Friday, 15 November 2013
Laws Of Discourse II
"Two plus two always makes four, no matter what kind of brain is doing the arithmetic." (p. 128)
"A properly constructed syllogism always leads to the same conclusion." (ibid.)
"Environments differ tremendously, but all environments reflect the same fundamental laws of nature." (p. 130)
"[Intelligence's] protean character indicates that communication between species will always be feasible if both are willing to make the effort." (ibid.)
I have some reservations about this paragraph:
"Of course, the extra-Terrestrial is not obliged to use logical rules. Most people do not, except in a fuzzy and semiconscious way. Logic deals with abstract, artificially simplified propositions. The statements we make in real life are much more complicated. Is monarchy a good or bad form of government? Well, now, that all depends." (p. 129)
All that logic can do with a single proposition, e. g., "Monarchy is a good form of government," is to affirm the tautologies, "If monarchy is a good form of government, then monarchy is a good form of government," etc. We need at least two other propositions, e. g.:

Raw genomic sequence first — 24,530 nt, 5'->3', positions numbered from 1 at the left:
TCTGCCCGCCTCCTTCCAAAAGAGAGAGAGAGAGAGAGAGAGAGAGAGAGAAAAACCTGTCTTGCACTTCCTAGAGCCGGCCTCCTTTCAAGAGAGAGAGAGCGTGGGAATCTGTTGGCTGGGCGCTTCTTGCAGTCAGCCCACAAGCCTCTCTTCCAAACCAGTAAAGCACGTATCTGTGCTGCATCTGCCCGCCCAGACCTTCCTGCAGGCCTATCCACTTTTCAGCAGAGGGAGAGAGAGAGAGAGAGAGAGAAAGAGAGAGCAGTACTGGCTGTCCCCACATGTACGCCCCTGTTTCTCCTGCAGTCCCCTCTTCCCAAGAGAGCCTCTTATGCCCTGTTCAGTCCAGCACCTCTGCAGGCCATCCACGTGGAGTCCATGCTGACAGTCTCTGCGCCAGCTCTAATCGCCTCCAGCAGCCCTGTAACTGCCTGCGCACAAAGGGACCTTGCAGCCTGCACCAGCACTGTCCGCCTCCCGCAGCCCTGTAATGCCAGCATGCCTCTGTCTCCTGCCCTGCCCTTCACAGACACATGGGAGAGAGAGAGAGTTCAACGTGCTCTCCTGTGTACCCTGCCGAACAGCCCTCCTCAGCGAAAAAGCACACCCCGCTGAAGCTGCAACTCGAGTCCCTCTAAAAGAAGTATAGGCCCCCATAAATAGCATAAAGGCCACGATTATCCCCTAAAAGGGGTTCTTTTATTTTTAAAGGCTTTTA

A good form of government is stable and has a clear line of succession.
Monarchy is stable and has a clear line of succession.
Therefore, monarchy is a good form of government.
Of course, someone else will say that a good form of government has equality and democracy and that monarchy does not have these features but that is not a disagreement about logic.
I disagree that "Most people do not..." In its most basic sense, logic is that consistency between propositions without which we would not succeed in saying anything. Of course, we express propositions with words or other symbols which is why Anderson describes logic as the principles governing symbol manipulation.
If a man says, "My son was born on January 1st, 1948," then later, "My son was born on January 1st, 1949," we ask him, "Which was it, 1948 or 1949?" In practice, everyone accepts that this kind of verbal contradiction is unacceptable and that the speaker is obliged to correct it. No one says, "I am free to contradict myself because I am not bound by logic." And, if anyone did say that, then he would not succeed in telling us when his son was born or anything else either.
So, in its most basic sense, everyone applies logic all the time without realizing that that is what they are doing. For the most part, everyone applies the laws of English grammar correctly without being able to write a grammar text book. At least, they apply grammar sufficiently to make themselves understood. They might colloquially say, "Was you going?" instead of "Were you going?" But, for practical purposes, they do know the differences between, e. g., singular and plural or masculine and feminine. And logic is even more fundamental. Language can survive a lot of mistreatment of its grammatical structures but not a complete absence of consistency such that I would be free to affirm, then deny, a single proposition without giving any explanation or recognizing that this was a problem.